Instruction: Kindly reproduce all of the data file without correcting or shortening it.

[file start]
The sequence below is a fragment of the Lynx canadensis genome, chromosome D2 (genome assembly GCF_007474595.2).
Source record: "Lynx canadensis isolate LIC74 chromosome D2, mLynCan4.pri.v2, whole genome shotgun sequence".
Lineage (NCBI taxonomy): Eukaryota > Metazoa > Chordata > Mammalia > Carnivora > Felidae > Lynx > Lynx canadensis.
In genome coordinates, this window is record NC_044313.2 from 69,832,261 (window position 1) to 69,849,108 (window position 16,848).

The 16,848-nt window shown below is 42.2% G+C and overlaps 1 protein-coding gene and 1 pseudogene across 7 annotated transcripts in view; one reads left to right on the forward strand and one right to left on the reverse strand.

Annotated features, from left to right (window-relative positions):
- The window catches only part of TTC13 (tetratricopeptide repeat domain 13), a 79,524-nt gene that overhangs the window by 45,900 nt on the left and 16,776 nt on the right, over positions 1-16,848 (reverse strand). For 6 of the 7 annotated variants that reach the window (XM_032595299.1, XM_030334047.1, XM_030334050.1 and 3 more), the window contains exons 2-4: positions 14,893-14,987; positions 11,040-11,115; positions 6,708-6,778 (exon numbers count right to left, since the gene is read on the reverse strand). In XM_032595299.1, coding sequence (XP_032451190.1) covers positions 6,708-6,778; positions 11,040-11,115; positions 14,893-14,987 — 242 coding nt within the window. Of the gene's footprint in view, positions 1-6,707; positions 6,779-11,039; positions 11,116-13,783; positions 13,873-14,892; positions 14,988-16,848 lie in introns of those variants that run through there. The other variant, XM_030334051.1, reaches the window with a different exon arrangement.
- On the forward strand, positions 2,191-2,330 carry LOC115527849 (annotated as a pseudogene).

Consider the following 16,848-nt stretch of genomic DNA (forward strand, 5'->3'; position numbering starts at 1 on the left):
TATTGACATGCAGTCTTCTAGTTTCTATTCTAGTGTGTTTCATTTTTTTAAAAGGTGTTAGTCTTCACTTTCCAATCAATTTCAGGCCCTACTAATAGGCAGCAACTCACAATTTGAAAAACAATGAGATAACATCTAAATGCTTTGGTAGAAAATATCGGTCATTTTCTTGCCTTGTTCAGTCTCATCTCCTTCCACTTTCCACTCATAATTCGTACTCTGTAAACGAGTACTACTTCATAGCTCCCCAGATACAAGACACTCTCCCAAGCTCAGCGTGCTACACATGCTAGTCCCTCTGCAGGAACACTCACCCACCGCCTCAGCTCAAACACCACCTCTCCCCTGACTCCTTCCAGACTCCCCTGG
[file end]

The sequence below is a fragment of the Lynx canadensis genome, chromosome D2 (genome assembly GCF_007474595.2).
Source record: "Lynx canadensis isolate LIC74 chromosome D2, mLynCan4.pri.v2, whole genome shotgun sequence".
Lineage (NCBI taxonomy): Eukaryota > Metazoa > Chordata > Mammalia > Carnivora > Felidae > Lynx > Lynx canadensis.
In genome coordinates, this window is record NC_044313.2 from 69,832,261 (window position 1) to 69,849,108 (window position 16,848).

The 16,848-nt window shown below is 42.2% G+C and overlaps 1 protein-coding gene and 1 pseudogene across 7 annotated transcripts in view; one reads left to right on the forward strand and one right to left on the reverse strand.

Annotated features, from left to right (window-relative positions):
- The window catches only part of TTC13 (tetratricopeptide repeat domain 13), a 79,524-nt gene that overhangs the window by 45,900 nt on the left and 16,776 nt on the right, over positions 1-16,848 (reverse strand). For 6 of the 7 annotated variants that reach the window (XM_032595299.1, XM_030334047.1, XM_030334050.1 and 3 more), the window contains exons 2-4: positions 14,893-14,987; positions 11,040-11,115; positions 6,708-6,778 (exon numbers count right to left, since the gene is read on the reverse strand). In XM_032595299.1, coding sequence (XP_032451190.1) covers positions 6,708-6,778; positions 11,040-11,115; positions 14,893-14,987 — 242 coding nt within the window. Of the gene's footprint in view, positions 1-6,707; positions 6,779-11,039; positions 11,116-13,783; positions 13,873-14,892; positions 14,988-16,848 lie in introns of those variants that run through there. The other variant, XM_030334051.1, reaches the window with a different exon arrangement.
- On the forward strand, positions 2,191-2,330 carry LOC115527849 (annotated as a pseudogene).

Consider the following 16,848-nt stretch of genomic DNA (forward strand, 5'->3'; position numbering starts at 1 on the left):
TATTGACATGCAGTCTTCTAGTTTCTATTCTAGTGTGTTTCATTTTTTTAAAAGGTGTTAGTCTTCACTTTCCAATCAATTTCAGGCCCTACTAATAGGCAGCAACTCACAATTTGAAAAACAATGAGATAACATCTAAATGCTTTGGTAGAAAATATCGGTCATTTTCTTGCCTTGTTCAGTCTCATCTCCTTCCACTTTCCACTCATAATTCGTACTCTGTAAACGAGTACTACTTCATAGCTCCCCAGATACAAGACACTCTCCCAAGCTCAGCGTGCTACACATGCTAGTCCCTCTGCAGGAACACTCACCCACCGCCTCAGCTCAAACACCACCTCTCCCCTGACTCCTTCCAGACTCCCCTGG